UABS KNOWLEDGE

INTERNATIONALISATION

What is behind China's global shopping spree?

16 May 2017

Chinese businesses are buying up overseas companies at an increasing rate, but not for the reasons you might think, says Peter Williamson. 

In recent years, Chinese companies have internationalised rapidly – not only through exports, but increasingly through acquisitions and other foreign direct investment. Of late, this push from China has confronted rising nationalism and a backlash against globalism in many parts of the world.

But what lies behind Chinese internationalisation, what might it mean for companies competing with the Chinese both within China and globally, and what are the likely impacts on countries that are the target of Chinese investments?

Peter Williamson, a professor of International Management at the University of Cambridge's Judge Business School, who has studied Chinese enterprises for three decades, says what we are seeing is a new strategy for globalisation.

"Until about 2005, there were not many acquisitions by Chinese companies abroad, but since 2014 it has increased exponentially, and I believe it will continue," says Williamson.

In 2016 alone, such acquisitions totalled almost US$230 billion, up from a previous peak of about US$70 billion in 2008.

Williamson says many of the recent acquisitions in Europe involve smaller firms, and have the aim of boosting the technology and R&D capacity of the Chinese parent company. Often, these deals go unnoticed because they are off-market purchases of private companies, he says.

For the most part Chinese companies have weak brands and lack proprietary technology; they have immature international organisational structures, limited networks, and a shortage of managers with international experience. So, what value can a Chinese company bring to a foreign firm to justify the price premium of the acquisition?

"They do have competitive advantages, but not the ones we often think of. Mostly, they revolve around innovative ways to exploit the advantages of China," says Williamson.

They include:

  • rapidly applying new technology to value-driven mass markets
  • providing customisation and choice at low cost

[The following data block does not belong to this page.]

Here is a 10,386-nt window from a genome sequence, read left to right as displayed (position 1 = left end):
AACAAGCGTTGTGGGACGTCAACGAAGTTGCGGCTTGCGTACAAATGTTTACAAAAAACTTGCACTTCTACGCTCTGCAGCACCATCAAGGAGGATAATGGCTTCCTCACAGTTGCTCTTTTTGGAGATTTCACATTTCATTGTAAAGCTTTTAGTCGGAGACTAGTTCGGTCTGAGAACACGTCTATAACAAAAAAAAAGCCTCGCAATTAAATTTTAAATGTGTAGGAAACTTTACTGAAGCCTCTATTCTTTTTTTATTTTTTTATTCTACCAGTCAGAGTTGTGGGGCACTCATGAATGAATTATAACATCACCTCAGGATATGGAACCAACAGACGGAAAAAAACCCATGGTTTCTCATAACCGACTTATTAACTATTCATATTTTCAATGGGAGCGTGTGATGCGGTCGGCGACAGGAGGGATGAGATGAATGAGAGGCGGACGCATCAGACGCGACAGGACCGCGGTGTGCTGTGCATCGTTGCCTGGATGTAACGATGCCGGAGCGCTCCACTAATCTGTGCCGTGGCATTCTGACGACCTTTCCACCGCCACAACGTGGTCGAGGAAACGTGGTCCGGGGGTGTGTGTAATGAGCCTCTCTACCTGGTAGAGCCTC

• reducing the breakeven price to turn niche businesses into mass markets
  • unlocking latent demand for people with little disposable income
  • dealing with weak institutions and infrastructure
  • developing innovative production processes and business models, especially in emerging markets
  • speeding up the innovation process by making it more like a production line.

Williamson says Chinese companies initially bought firms that could act as springboards to foreign markets, as was the case with Shanghai Automotive's US$500 million, 49% equity stake in Korean carmaker Ssangyong.

"Most were absolute failures. In the case of Ssangyong, it was struggling under Korean management – how was an inexperienced Chinese management going to make that company successful? "

He says the "springboard" strategy was made worse by the fact that most foreign companies that were for sale, such as the French electronics company Thomson, bought by TCL in 2006, were in financial difficulties.

Even the subsequent switch by Chinese companies to investment in resource companies, which were easier to integrate, didn't overcome their fundamental weaknesses, says Williamson. So, eventually, they began to concentrate on technology companies with R&D capabilities.

For example, little-known Shenzhen-based AAC Technologies, which supplies the microphones for Apple and Samsung mobile phones, bought firms in Denmark, Switzerland, Japan, Korea, Singapore and the US which had specialist technologies or capabilities.

"AAC Technologies didn't go international to sell things, but to get new technologies in order to go on producing new products."

The scale of such acquisitions is impressive. For example, Chinese companies have bought some 700 middle-sized firms in Germany alone in the past few years.

Interestingly, says Williamson, Chinese buyers tended to retain the staff of foreign acquisitions, and to hire additional research engineers and invest in R&D equipment, because they want to use this capability to feed their businesses in China.

Which brings us to Williamson's main point: Chinese companies integrate the capabilities of foreign acquisitions to strengthen their domestic position by deploying and scaling up the new technologies in China. Only when this has been achieved do they use that as a platform to expand globally – first in other emerging markets, then in developed markets.

"It fundamentally causes us to rethink our view of what the path to globalisation should be," he says.

Established multinationals need to learn such things as how to do high technology at low cost and how to speed up innovation. And the Chinese must learn how to build networks, how to build brands and intangible assets.

"So, when people tell me that it is a race for catch-up, I say it isn't a race for catch-up, it is a race to the future. Both are going somewhere new."

The question, he says, is who will learn fastest.

"That is a very interesting question because the answer is not obvious."

Professor Peter Williamson spoke on 'the rapid internationalisation of Chinese businesses' at a Dean's Distinguished Speaker Series event hosted by the Business School in May, 2017.

Peter Williamson

Peter Williamson is Professor of International Management at the University of Cambridge's Judge Business School.

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